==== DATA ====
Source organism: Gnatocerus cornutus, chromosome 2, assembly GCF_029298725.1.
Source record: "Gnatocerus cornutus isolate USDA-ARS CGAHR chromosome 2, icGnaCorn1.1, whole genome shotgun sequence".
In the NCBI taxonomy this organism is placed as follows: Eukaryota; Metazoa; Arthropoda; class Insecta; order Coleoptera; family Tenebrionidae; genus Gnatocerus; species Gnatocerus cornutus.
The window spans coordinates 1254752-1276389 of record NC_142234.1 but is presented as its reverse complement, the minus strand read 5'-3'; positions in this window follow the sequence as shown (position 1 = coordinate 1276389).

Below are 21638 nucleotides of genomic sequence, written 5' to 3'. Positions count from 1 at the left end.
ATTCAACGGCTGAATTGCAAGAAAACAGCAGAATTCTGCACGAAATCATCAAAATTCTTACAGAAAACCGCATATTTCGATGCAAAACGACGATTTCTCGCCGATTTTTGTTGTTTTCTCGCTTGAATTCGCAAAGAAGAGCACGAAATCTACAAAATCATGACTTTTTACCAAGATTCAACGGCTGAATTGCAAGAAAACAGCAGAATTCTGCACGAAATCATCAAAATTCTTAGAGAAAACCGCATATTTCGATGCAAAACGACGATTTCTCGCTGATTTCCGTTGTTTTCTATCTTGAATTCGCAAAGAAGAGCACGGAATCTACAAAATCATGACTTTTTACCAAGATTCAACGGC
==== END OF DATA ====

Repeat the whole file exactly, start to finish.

Source organism: Gnatocerus cornutus, chromosome 2, assembly GCF_029298725.1.
Source record: "Gnatocerus cornutus isolate USDA-ARS CGAHR chromosome 2, icGnaCorn1.1, whole genome shotgun sequence".
In the NCBI taxonomy this organism is placed as follows: Eukaryota; Metazoa; Arthropoda; class Insecta; order Coleoptera; family Tenebrionidae; genus Gnatocerus; species Gnatocerus cornutus.
The window spans coordinates 1254752-1276389 of record NC_142234.1 but is presented as its reverse complement, the minus strand read 5'-3'; positions in this window follow the sequence as shown (position 1 = coordinate 1276389).

Below are 21638 nucleotides of genomic sequence, written 5' to 3'. Positions count from 1 at the left end.
ATTCAACGGCTGAATTGCAAGAAAACAGCAGAATTCTGCACGAAATCATCAAAATTCTTACAGAAAACCGCATATTTCGATGCAAAACGACGATTTCTCGCCGATTTTTGTTGTTTTCTCGCTTGAATTCGCAAAGAAGAGCACGAAATCTACAAAATCATGACTTTTTACCAAGATTCAACGGCTGAATTGCAAGAAAACAGCAGAATTCTGCACGAAATCATCAAAATTCTTAGAGAAAACCGCATATTTCGATGCAAAACGACGATTTCTCGCTGATTTCCGTTGTTTTCTATCTTGAATTCGCAAAGAAGAGCACGGAATCTACAAAATCATGACTTTTTACCAAGATTCAACGGC